Cuba Elected to Human Rights Council Print

UNITED NATIONS.—The decision made by the UN General Assembly to reelect Cuba to the Human Rights Council (HRC) for a three-year period, is a solid recognition of work undertaken by the country in this context, according to Anayansi Rodríguez, Cuban ambassador to international organizations based in Geneva.

Respect for Education She affirmed to Granma that the country has defended within this body the principles of the nations of the South and rejected double standards and attempts at political manipulation.

Rodríguez stated that the UN decision came a few months after Cuba successfully completed the HRC Universal Periodic Review, which assesses countries’ economic, social, cultural, civil and political rights.

The HRC was created by the UN in 2006 to replace the discredited Commission of the same name. At that time, Cuba was elected as one of the first member countries and remained on the Council through 2006, for the two consecutive periods established. The country will begin its new three-year period in January 2014.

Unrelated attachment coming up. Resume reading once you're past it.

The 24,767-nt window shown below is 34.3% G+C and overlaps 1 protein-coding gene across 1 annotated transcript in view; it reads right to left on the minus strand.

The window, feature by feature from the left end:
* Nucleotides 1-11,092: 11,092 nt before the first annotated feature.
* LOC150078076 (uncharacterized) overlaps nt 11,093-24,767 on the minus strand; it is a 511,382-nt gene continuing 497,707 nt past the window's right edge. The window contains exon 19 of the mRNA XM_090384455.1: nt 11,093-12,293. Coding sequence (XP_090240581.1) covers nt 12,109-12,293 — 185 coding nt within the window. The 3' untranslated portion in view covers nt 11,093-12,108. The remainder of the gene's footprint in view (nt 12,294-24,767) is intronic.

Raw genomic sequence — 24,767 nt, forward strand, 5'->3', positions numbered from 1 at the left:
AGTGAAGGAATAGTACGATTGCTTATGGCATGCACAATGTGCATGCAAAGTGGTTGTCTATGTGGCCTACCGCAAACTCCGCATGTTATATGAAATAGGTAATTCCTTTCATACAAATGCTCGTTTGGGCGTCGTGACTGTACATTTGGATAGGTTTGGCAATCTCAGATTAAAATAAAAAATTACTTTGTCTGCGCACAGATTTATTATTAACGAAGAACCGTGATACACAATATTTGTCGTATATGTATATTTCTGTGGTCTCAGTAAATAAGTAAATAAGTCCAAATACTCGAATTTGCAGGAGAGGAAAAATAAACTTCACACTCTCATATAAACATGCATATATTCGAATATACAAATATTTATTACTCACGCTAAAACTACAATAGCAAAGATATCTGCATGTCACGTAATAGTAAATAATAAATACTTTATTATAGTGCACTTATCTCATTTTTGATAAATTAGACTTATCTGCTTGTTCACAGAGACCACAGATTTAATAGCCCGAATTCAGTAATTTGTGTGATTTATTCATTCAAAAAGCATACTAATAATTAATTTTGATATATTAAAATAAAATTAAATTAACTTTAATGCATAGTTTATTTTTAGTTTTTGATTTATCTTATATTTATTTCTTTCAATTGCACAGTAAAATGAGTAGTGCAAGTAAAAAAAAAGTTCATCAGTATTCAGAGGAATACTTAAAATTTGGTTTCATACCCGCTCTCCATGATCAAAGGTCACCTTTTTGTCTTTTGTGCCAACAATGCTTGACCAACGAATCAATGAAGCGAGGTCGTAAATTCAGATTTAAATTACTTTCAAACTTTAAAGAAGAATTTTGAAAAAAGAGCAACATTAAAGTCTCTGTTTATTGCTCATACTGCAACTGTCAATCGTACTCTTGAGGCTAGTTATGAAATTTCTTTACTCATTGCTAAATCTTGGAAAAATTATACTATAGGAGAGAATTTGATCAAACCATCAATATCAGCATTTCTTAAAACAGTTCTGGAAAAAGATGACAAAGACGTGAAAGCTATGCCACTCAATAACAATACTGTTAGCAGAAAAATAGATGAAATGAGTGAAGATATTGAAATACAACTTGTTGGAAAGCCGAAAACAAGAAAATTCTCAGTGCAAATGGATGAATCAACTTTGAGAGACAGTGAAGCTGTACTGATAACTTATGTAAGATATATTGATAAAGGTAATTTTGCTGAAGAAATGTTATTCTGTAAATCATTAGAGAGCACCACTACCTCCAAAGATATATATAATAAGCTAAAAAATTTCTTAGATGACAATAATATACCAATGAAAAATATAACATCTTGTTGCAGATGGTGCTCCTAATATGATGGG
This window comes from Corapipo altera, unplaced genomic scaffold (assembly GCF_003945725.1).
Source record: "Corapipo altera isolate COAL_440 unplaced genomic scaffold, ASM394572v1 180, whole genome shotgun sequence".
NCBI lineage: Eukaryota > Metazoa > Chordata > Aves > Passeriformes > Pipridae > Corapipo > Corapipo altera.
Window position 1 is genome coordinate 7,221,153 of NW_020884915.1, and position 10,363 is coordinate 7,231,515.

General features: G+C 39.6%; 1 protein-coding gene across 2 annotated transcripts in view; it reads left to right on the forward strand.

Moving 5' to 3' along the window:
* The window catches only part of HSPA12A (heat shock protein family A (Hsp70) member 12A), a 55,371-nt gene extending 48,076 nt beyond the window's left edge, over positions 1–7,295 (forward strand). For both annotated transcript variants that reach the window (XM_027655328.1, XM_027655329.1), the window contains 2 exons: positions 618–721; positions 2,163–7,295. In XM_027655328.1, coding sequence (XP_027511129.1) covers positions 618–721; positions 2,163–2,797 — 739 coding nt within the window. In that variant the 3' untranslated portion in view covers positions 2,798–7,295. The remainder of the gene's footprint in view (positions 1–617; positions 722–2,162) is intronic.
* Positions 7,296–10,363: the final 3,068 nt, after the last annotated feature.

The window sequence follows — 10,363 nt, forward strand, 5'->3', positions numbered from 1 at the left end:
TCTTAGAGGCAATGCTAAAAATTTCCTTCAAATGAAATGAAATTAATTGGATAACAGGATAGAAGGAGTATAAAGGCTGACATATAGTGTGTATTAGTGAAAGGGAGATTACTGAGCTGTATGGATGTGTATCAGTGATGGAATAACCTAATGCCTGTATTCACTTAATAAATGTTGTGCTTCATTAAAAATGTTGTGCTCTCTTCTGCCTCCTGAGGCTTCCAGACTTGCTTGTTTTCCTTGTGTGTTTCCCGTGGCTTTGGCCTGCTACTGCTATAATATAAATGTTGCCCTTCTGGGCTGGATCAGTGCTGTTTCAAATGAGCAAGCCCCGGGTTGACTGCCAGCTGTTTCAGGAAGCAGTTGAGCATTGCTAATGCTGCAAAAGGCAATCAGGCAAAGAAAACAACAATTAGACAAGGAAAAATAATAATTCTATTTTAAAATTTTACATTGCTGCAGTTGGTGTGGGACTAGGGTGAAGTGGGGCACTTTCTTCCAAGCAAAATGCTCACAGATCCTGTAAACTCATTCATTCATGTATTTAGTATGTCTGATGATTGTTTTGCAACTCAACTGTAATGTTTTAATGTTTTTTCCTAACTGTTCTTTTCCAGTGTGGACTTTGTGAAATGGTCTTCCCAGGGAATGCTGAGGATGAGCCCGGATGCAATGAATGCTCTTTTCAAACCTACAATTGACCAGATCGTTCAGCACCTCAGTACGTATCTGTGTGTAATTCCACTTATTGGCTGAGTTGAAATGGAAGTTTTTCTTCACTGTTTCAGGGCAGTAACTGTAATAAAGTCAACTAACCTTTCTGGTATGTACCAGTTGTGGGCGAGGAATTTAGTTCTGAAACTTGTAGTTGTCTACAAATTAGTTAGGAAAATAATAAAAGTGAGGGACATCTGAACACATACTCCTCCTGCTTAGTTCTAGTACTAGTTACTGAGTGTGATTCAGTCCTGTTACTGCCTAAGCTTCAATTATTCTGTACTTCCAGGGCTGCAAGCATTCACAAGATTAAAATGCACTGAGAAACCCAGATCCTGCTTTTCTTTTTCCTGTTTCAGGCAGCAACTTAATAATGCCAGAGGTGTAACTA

In a press note, the Cuban Permanent Mission to the UN also stated that Cuba will continue working on the promotion of the rights of peoples to self-determination, peace and development; toward a democratic and equitable international order; and against racism, xenophobia and all forms of discrimination.

By absolute majority and through a direct and secret vote, the UN General Assembly elected 14 new members to the Human Rights Council: Latin America (Cuba and Mexico), Eastern Europe (Russia and Macedonia), Western Europe (France and the United Kingdom), Asia-Pacific (China, Vietnam, the Maldives and Saudi Arabia), and Africa (Algeria, Morocco, South Africa and Namibia).